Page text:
The Nassau County RGB voted June 24. Owner members Andy Cohen and Barry Stein aggressively pushed for rent increases, arguing that landlords are suffering and inflation is at its highest in years and will get worse. Cohen confidently predicted that it would reach as high as 5 percent.
Public member Martin Melkonian, an economics professor at Hofstra University, countered that Jerome Powell, head of the Federal Reserve Bank, has stated that a 3 percent rate is likely. He pointed out repeatedly that inflation affects tenants as well as landlords. He argued against raising rents, noting that landlords’ net operating incomes were at a peak, the highest in 20 years, despite the pandemic preventing many tenants from paying rent and rents being frozen for the last three months of 2020.
Average Net Operating Income (NOI), the amount left over after paying all costs of operation and maintenance — the amount landlords can apply to debt service and profit — for rent-stabilized buildings in Nassau County rose from 34.6 percent in 2018 to 36.2 percent in 2020, according to Income and Expense reports that suburban landlords must file annually. In Westchester, NOI has averaged about 37-38 percent for the last few years. In Rockland, it has been in the 45 percent range despite several years of rent freezes, while NOI in New York City has been roughly 40 percent for some time. These numbers show that owners of rent-stabilized properties are doing quite well.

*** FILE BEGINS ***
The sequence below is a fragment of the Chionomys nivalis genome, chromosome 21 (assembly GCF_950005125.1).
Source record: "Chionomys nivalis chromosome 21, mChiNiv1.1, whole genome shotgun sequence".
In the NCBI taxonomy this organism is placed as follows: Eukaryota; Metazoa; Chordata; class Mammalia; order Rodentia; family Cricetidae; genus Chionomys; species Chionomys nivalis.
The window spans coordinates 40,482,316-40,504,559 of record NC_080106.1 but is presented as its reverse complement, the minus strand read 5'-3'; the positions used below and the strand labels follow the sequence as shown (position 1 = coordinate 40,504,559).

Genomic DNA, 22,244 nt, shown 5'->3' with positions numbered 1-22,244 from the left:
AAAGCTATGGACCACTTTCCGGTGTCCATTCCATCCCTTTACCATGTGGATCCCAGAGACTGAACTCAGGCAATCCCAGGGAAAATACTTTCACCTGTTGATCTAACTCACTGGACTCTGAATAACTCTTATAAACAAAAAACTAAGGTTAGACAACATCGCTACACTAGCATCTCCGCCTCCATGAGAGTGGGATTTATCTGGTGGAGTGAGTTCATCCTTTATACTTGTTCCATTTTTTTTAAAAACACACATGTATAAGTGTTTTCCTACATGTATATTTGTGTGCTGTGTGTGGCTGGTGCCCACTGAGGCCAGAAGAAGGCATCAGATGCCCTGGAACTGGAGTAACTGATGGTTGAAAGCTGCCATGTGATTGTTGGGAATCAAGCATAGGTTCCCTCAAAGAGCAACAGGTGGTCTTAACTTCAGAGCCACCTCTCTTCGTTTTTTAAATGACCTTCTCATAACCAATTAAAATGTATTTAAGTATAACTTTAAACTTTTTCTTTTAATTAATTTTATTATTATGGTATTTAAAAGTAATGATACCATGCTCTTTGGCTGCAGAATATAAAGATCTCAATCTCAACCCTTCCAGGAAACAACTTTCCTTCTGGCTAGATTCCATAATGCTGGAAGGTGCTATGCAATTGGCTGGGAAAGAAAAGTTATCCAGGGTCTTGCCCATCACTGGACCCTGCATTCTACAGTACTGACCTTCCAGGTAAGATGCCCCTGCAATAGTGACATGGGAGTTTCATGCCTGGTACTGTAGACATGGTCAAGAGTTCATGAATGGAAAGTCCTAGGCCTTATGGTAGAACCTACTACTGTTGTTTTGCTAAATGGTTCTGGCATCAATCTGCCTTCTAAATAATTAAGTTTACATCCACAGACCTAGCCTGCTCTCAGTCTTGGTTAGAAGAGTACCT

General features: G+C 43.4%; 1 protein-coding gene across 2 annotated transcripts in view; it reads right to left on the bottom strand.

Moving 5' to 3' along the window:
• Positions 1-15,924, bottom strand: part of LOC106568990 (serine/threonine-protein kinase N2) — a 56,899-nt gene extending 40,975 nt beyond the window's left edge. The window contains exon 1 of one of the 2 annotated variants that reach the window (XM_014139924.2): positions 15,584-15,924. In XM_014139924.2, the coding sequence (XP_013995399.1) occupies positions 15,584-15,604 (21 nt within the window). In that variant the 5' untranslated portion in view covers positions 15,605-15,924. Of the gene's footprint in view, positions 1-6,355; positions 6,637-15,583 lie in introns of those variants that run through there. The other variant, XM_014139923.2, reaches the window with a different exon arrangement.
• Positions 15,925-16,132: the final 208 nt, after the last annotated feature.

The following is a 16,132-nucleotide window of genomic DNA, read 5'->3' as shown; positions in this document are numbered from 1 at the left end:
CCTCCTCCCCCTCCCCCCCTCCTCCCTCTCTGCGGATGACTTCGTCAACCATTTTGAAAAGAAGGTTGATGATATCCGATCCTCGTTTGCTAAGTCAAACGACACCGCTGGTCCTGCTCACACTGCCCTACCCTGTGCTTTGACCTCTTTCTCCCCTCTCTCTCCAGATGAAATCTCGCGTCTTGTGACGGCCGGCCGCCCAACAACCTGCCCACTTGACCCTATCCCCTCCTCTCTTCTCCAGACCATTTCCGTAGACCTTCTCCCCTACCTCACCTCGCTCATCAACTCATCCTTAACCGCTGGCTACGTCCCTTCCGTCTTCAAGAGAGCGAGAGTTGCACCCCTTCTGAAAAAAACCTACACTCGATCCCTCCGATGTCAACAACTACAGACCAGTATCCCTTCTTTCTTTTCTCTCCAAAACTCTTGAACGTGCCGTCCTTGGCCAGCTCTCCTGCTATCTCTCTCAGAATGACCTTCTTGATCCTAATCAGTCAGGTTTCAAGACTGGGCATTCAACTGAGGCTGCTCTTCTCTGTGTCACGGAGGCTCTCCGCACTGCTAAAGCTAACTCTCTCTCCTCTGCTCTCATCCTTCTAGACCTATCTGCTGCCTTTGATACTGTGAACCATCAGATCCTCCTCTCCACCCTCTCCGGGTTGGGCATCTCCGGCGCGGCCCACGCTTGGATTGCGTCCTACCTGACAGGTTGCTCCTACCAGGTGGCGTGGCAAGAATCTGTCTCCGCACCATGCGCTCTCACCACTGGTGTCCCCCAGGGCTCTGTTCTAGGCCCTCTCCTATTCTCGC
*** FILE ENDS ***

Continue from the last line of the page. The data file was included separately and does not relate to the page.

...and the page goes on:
Melkonian also argued that asset values have risen significantly for rental properties, enabling landlords to borrow at historically low interest rates.
The other public members weren’t having it. Adam Mahoney described himself as “someone in the middle trying to reach a compromise.” He argued that inflation is likely to be high sometime during the next two years, so it would be unwise to freeze rents. Owner member Stein praised Mahoney as “precisely what a public member should be,” seeking compromise between the two sides.